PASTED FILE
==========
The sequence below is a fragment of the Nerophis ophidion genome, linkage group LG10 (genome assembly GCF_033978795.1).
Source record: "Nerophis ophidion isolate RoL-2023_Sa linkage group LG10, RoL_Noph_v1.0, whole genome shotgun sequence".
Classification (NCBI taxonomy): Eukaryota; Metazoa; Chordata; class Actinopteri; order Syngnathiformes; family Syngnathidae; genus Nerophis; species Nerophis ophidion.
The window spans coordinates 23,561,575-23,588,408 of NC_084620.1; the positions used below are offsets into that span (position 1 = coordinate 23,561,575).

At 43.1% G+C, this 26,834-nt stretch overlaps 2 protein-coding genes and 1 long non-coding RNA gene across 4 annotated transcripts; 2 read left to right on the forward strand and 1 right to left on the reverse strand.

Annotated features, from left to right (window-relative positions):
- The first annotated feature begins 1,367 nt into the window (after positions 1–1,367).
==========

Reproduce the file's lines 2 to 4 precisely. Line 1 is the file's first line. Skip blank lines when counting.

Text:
Source record: "Nerophis ophidion isolate RoL-2023_Sa linkage group LG10, RoL_Noph_v1.0, whole genome shotgun sequence".
Classification (NCBI taxonomy): Eukaryota; Metazoa; Chordata; class Actinopteri; order Syngnathiformes; family Syngnathidae; genus Nerophis; species Nerophis ophidion.
The window spans coordinates 23,561,575-23,588,408 of NC_084620.1; the positions used below are offsets into that span (position 1 = coordinate 23,561,575).